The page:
The BRC claims the minimum alcohol price would represent a tax on responsible drinkers

Retailers have claimed that Prime Minister David Cameron's proposals to set a minimum alcohol price of 40p per unit are "seriously misguided".

The proposals, which accompany plans to ban multi-buy supermarket deals, aim to crack down on binge drinking in the UK.

Andrew Opie, food director for the British Retail Consortium, said the plans represented little more than a tax on responsible drinkers.

"David Cameron is seriously misguided. It's simplistic to imagine a minimum price is some sort of silver bullet solution to irresponsible drinking," he said.

"Irresponsible drinking has cultural causes and retailers have been hugely engaged in information and education to change attitudes to drinking because that is what is working."

Supermarkets and shops are sure to be harder hit by the price increase, which could come into effect in 2014, than pubs, which would be expected to welcome steps towards a level playing field on price.

Opie said: "It's a myth to suggest that supermarkets are the problem or that a pub is somehow a safer drinking environment. It's retailers not pubs that have led the way on preventing underage sales, providing unit labelling and funding the Drinkaware campaign."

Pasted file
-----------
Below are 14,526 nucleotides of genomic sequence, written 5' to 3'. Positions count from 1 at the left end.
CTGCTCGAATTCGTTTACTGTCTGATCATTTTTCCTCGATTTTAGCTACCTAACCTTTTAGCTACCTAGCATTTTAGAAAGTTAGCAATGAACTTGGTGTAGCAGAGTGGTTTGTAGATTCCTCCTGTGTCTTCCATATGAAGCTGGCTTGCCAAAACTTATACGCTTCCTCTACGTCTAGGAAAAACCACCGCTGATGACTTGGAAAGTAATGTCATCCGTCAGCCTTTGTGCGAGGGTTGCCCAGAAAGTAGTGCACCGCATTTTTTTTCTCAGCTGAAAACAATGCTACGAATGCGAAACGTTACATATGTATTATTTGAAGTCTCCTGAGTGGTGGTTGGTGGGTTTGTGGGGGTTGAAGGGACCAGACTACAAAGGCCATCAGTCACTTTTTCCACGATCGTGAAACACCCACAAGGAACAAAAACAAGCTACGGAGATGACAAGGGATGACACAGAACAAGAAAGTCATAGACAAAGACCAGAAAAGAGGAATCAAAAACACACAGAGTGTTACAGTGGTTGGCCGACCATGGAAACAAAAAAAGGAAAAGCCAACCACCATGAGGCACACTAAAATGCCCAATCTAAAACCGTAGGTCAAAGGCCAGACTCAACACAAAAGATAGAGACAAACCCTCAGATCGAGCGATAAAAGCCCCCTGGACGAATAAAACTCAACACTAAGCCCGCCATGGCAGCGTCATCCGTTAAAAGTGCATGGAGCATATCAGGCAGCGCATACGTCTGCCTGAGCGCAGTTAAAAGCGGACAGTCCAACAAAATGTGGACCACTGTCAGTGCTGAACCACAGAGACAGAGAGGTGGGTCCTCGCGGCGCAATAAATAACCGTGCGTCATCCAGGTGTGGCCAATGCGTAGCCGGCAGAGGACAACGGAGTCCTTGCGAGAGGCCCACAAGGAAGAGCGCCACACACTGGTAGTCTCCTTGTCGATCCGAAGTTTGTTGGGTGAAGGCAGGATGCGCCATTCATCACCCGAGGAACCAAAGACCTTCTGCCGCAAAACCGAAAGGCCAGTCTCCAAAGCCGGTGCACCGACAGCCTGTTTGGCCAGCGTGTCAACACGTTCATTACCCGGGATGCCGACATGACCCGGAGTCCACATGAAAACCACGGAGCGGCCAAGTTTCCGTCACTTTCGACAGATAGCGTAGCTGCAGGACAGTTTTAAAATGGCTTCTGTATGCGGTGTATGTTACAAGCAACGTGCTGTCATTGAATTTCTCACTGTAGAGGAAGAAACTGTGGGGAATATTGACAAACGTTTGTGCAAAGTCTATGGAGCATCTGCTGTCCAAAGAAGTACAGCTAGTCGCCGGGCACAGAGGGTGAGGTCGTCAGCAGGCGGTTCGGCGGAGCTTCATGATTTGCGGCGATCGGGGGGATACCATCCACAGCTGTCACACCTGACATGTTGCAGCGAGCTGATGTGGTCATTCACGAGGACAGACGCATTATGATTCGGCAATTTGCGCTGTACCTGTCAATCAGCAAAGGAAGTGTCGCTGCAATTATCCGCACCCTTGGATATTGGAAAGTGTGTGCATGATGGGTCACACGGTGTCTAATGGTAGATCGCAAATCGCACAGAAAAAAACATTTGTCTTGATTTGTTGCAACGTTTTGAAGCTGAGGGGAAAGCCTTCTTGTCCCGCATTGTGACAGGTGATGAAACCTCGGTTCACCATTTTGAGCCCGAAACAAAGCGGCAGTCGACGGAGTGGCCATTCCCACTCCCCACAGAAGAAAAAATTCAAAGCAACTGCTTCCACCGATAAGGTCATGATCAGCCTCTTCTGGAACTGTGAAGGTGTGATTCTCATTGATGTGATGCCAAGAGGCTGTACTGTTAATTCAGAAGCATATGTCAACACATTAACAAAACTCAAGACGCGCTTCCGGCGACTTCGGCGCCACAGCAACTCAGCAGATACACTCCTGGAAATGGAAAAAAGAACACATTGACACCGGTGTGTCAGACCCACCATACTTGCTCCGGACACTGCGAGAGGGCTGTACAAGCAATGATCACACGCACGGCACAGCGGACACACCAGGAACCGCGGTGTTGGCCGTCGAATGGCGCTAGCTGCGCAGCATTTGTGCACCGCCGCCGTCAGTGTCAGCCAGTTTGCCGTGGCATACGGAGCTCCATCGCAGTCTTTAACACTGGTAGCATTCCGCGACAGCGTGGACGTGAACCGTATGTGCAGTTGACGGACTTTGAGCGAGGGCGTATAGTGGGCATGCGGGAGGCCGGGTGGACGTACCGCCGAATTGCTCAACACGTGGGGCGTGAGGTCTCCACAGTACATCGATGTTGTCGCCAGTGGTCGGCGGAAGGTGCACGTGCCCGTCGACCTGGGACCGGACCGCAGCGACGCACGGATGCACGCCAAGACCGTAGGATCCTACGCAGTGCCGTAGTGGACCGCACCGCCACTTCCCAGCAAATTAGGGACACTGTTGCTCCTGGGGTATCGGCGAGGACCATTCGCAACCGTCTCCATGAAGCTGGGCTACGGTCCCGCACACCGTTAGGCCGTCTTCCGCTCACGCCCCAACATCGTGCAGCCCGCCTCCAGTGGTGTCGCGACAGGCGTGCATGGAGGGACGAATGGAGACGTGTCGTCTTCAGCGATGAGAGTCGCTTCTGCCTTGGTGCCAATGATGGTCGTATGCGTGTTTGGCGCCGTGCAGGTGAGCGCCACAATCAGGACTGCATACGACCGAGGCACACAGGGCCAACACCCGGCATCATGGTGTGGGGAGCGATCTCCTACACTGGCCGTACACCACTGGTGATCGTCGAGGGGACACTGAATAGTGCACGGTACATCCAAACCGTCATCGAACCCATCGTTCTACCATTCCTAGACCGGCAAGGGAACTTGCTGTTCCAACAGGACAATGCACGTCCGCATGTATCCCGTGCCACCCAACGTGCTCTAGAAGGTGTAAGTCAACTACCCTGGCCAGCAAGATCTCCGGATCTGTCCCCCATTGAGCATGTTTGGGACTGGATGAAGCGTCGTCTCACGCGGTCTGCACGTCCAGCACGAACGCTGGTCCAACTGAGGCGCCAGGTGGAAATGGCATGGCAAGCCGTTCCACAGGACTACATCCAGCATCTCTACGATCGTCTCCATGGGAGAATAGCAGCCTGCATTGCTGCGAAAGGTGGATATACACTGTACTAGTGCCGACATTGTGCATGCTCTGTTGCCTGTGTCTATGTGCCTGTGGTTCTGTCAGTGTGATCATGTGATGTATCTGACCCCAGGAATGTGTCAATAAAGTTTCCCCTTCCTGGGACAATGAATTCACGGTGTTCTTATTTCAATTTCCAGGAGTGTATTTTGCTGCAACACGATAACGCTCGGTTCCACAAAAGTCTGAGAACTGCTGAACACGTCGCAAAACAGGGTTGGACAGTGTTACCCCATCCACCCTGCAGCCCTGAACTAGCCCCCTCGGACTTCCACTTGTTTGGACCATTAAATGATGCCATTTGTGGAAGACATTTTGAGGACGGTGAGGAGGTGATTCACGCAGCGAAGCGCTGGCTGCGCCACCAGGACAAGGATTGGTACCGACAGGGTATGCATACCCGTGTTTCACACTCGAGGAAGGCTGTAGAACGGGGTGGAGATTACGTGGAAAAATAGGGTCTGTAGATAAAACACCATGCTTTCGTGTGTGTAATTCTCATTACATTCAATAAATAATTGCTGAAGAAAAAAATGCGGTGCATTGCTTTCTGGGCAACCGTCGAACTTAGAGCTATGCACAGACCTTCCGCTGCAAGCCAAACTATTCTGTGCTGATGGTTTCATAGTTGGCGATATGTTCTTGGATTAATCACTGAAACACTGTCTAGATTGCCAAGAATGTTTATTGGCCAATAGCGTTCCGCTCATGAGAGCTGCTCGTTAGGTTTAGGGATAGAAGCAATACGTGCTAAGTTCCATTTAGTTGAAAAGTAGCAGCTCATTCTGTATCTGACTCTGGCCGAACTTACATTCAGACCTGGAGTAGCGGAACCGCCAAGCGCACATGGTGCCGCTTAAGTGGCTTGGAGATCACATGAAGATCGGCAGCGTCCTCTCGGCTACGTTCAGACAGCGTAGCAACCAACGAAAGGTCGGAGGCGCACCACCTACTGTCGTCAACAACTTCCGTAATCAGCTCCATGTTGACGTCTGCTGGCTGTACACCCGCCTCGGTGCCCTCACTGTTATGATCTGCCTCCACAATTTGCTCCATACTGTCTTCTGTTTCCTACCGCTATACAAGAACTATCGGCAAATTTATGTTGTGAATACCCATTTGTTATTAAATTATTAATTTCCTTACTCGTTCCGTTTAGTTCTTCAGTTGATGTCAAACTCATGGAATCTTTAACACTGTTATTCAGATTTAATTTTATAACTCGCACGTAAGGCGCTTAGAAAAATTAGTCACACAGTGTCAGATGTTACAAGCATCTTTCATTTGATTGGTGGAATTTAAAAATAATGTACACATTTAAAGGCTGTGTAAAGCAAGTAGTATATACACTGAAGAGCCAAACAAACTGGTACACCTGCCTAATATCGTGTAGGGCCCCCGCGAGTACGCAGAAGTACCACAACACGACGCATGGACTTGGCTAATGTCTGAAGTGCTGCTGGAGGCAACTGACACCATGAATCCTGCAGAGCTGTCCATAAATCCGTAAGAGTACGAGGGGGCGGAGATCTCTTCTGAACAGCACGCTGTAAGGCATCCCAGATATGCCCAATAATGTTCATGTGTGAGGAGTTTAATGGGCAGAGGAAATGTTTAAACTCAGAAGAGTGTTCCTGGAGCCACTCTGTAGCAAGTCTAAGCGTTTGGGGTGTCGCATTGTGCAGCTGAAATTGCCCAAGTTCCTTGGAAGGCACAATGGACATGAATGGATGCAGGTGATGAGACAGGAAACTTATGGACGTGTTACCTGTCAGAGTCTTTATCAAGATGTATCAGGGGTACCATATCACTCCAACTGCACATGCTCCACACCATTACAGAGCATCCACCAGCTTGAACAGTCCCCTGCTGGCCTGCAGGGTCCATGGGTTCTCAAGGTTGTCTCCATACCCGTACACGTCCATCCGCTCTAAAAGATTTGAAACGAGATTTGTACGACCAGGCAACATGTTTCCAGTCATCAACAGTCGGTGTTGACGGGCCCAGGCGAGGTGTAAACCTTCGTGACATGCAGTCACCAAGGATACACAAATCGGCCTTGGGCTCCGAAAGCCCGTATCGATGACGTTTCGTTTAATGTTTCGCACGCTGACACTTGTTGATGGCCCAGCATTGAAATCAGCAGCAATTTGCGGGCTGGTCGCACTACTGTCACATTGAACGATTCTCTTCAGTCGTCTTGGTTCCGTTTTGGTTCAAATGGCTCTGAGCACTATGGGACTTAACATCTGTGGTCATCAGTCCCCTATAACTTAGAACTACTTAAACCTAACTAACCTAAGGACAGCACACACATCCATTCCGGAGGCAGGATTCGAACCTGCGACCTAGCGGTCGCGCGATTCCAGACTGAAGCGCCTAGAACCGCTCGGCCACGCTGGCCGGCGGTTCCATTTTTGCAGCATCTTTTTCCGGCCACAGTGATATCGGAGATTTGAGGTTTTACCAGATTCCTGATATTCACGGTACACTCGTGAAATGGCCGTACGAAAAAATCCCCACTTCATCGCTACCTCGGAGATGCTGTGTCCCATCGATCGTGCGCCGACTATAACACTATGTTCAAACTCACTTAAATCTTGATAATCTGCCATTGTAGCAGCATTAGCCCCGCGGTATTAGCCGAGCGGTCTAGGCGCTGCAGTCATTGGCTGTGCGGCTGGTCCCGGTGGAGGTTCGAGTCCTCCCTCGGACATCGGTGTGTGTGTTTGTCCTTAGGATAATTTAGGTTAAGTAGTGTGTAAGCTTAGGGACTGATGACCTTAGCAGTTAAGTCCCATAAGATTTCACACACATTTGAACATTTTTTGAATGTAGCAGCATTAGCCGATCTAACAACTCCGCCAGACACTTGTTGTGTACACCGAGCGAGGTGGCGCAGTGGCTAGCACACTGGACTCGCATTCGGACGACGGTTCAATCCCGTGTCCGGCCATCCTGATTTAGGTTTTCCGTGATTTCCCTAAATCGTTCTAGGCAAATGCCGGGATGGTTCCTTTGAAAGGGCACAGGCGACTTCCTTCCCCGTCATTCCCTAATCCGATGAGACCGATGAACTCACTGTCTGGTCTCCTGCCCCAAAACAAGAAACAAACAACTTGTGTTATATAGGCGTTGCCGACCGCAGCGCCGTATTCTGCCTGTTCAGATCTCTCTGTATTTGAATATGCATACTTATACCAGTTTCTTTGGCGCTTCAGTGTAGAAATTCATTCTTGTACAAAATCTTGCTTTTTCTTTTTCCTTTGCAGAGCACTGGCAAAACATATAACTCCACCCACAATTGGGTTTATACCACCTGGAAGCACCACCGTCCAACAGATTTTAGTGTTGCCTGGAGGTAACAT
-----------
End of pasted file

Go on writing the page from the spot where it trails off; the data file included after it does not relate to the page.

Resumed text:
He added that retailers had taken an active part in the government's Public Health Responsibility deal to improve the lifestyle choices of people in the UK.

"Government figures show overall alcohol consumption falling and that three quarters of men and over four fifths of women drink within official guidelines," he added.

"People who buy alcohol in supermarkets buy it with a range of other items as part of their regular shop and take it home to drink over a period or share.

"Effectively a minimum price is a tax on responsible drinkers."

The government estimates that the proposed increase in prices would add £21 to £23 a year to the average drinkers' bill.

Cameron admitted that the proposal, which will be consulted on over the summer, would not be popular, but claimed it was "the right thing" to do.